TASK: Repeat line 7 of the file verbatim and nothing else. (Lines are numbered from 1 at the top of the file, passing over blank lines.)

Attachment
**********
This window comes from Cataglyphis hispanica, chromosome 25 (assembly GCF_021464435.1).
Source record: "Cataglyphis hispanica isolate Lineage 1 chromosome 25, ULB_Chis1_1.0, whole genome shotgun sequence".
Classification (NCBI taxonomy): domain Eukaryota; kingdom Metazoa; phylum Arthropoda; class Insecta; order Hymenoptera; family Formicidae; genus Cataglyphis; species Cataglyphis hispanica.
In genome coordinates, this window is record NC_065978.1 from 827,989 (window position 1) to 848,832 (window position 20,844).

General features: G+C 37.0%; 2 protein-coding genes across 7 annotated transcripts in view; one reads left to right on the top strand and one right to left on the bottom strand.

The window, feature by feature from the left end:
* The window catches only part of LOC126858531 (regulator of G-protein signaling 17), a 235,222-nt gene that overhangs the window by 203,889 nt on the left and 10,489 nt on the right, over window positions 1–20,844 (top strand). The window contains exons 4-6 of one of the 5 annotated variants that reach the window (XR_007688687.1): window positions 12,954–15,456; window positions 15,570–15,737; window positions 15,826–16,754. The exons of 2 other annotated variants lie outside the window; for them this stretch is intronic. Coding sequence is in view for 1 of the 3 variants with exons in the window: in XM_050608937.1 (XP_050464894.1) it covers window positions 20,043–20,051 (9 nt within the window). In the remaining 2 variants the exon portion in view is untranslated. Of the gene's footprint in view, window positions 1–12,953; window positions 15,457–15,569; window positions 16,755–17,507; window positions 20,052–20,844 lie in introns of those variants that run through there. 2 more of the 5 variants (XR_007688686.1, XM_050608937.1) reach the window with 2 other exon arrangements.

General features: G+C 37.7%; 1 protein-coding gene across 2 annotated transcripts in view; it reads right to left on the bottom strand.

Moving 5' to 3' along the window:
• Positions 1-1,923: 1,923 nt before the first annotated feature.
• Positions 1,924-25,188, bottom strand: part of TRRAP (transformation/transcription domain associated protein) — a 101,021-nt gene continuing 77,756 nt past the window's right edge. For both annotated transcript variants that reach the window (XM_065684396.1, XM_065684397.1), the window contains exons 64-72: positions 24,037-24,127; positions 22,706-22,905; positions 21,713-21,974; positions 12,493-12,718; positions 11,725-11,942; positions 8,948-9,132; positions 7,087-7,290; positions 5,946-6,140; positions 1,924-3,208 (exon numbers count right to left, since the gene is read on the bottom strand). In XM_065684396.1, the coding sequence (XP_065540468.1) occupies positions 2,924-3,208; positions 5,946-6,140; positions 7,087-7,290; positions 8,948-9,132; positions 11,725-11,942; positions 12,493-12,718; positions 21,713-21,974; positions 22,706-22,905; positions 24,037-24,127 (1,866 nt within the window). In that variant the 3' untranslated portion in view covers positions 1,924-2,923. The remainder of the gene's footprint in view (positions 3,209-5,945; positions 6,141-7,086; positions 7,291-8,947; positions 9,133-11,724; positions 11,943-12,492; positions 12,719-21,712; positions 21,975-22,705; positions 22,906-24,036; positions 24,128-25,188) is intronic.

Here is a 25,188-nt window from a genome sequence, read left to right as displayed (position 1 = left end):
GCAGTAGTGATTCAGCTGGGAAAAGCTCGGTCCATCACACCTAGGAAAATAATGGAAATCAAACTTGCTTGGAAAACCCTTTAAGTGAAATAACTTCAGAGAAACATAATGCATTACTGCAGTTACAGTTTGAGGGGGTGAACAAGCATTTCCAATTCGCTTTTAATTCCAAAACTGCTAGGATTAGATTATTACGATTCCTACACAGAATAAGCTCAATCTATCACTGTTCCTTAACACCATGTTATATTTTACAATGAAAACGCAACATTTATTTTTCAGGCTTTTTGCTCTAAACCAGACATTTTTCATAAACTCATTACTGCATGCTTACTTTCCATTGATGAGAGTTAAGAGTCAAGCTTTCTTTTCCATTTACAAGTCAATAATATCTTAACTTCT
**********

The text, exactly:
* The window catches only part of LOC126858531 (regulator of G-protein signaling 17), a 235,222-nt gene that overhangs the window by 203,889 nt on the left and 10,489 nt on the right, over window positions 1–20,844 (top strand). The window contains exons 4-6 of one of the 5 annotated variants that reach the window (XR_007688687.1): window positions 12,954–15,456; window positions 15,570–15,737; window positions 15,826–16,754. The exons of 2 other annotated variants lie outside the window; for them this stretch is intronic. Coding sequence is in view for 1 of the 3 variants with exons in the window: in XM_050608937.1 (XP_050464894.1) it covers window positions 20,043–20,051 (9 nt within the window). In the remaining 2 variants the exon portion in view is untranslated. Of the gene's footprint in view, window positions 1–12,953; window positions 15,457–15,569; window positions 16,755–17,507; window positions 20,052–20,844 lie in introns of those variants that run through there. 2 more of the 5 variants (XR_007688686.1, XM_050608937.1) reach the window with 2 other exon arrangements.